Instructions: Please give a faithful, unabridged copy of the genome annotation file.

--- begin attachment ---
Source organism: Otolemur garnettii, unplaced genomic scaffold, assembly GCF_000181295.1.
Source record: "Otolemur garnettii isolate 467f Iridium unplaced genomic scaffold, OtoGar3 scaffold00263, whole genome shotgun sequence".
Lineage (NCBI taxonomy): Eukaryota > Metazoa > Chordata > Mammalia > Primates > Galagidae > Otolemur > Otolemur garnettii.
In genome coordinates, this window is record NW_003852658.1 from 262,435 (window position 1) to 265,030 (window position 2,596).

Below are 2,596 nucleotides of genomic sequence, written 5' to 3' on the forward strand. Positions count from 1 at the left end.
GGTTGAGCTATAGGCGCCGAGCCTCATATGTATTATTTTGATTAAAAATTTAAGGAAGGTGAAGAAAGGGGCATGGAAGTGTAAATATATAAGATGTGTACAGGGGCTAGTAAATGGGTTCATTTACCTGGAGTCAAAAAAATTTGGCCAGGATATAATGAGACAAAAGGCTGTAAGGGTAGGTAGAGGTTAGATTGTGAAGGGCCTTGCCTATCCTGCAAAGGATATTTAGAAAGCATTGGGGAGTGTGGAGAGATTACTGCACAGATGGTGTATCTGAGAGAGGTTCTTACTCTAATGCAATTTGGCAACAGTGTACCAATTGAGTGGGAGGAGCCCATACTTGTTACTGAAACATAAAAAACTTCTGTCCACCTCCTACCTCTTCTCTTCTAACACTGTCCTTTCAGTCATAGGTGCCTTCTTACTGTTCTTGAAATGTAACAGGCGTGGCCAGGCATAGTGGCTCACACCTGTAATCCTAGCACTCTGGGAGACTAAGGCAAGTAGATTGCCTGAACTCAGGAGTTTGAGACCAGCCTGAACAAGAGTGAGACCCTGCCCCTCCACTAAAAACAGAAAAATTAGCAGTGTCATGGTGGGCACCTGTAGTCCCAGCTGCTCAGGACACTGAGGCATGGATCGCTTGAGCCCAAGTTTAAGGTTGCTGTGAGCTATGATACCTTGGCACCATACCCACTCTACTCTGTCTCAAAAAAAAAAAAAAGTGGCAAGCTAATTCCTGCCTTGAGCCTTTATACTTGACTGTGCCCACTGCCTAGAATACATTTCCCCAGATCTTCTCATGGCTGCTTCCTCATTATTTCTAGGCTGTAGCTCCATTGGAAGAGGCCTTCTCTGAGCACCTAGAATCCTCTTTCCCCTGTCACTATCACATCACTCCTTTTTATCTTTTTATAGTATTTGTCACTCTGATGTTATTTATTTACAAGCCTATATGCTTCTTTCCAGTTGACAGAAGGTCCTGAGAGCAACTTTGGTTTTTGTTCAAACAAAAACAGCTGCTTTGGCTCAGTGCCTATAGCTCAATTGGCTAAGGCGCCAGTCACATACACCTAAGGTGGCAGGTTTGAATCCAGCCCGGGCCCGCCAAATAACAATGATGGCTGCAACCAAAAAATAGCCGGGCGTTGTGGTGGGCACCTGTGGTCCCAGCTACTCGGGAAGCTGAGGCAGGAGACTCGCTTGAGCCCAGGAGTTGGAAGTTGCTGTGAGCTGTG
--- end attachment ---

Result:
Source organism: Otolemur garnettii, unplaced genomic scaffold, assembly GCF_000181295.1.
Source record: "Otolemur garnettii isolate 467f Iridium unplaced genomic scaffold, OtoGar3 scaffold00263, whole genome shotgun sequence".
Lineage (NCBI taxonomy): Eukaryota > Metazoa > Chordata > Mammalia > Primates > Galagidae > Otolemur > Otolemur garnettii.
In genome coordinates, this window is record NW_003852658.1 from 262,435 (window position 1) to 265,030 (window position 2,596).

Below are 2,596 nucleotides of genomic sequence, written 5' to 3' on the forward strand. Positions count from 1 at the left end.
GGTTGAGCTATAGGCGCCGAGCCTCATATGTATTATTTTGATTAAAAATTTAAGGAAGGTGAAGAAAGGGGCATGGAAGTGTAAATATATAAGATGTGTACAGGGGCTAGTAAATGGGTTCATTTACCTGGAGTCAAAAAAATTTGGCCAGGATATAATGAGACAAAAGGCTGTAAGGGTAGGTAGAGGTTAGATTGTGAAGGGCCTTGCCTATCCTGCAAAGGATATTTAGAAAGCATTGGGGAGTGTGGAGAGATTACTGCACAGATGGTGTATCTGAGAGAGGTTCTTACTCTAATGCAATTTGGCAACAGTGTACCAATTGAGTGGGAGGAGCCCATACTTGTTACTGAAACATAAAAAACTTCTGTCCACCTCCTACCTCTTCTCTTCTAACACTGTCCTTTCAGTCATAGGTGCCTTCTTACTGTTCTTGAAATGTAACAGGCGTGGCCAGGCATAGTGGCTCACACCTGTAATCCTAGCACTCTGGGAGACTAAGGCAAGTAGATTGCCTGAACTCAGGAGTTTGAGACCAGCCTGAACAAGAGTGAGACCCTGCCCCTCCACTAAAAACAGAAAAATTAGCAGTGTCATGGTGGGCACCTGTAGTCCCAGCTGCTCAGGACACTGAGGCATGGATCGCTTGAGCCCAAGTTTAAGGTTGCTGTGAGCTATGATACCTTGGCACCATACCCACTCTACTCTGTCTCAAAAAAAAAAAAAAGTGGCAAGCTAATTCCTGCCTTGAGCCTTTATACTTGACTGTGCCCACTGCCTAGAATACATTTCCCCAGATCTTCTCATGGCTGCTTCCTCATTATTTCTAGGCTGTAGCTCCATTGGAAGAGGCCTTCTCTGAGCACCTAGAATCCTCTTTCCCCTGTCACTATCACATCACTCCTTTTTATCTTTTTATAGTATTTGTCACTCTGATGTTATTTATTTACAAGCCTATATGCTTCTTTCCAGTTGACAGAAGGTCCTGAGAGCAACTTTGGTTTTTGTTCAAACAAAAACAGCTGCTTTGGCTCAGTGCCTATAGCTCAATTGGCTAAGGCGCCAGTCACATACACCTAAGGTGGCAGGTTTGAATCCAGCCCGGGCCCGCCAAATAACAATGATGGCTGCAACCAAAAAATAGCCGGGCGTTGTGGTGGGCACCTGTGGTCCCAGCTACTCGGGAAGCTGAGGCAGGAGACTCGCTTGAGCCCAGGAGTTGGAAGTTGCTGTGAGCTGTG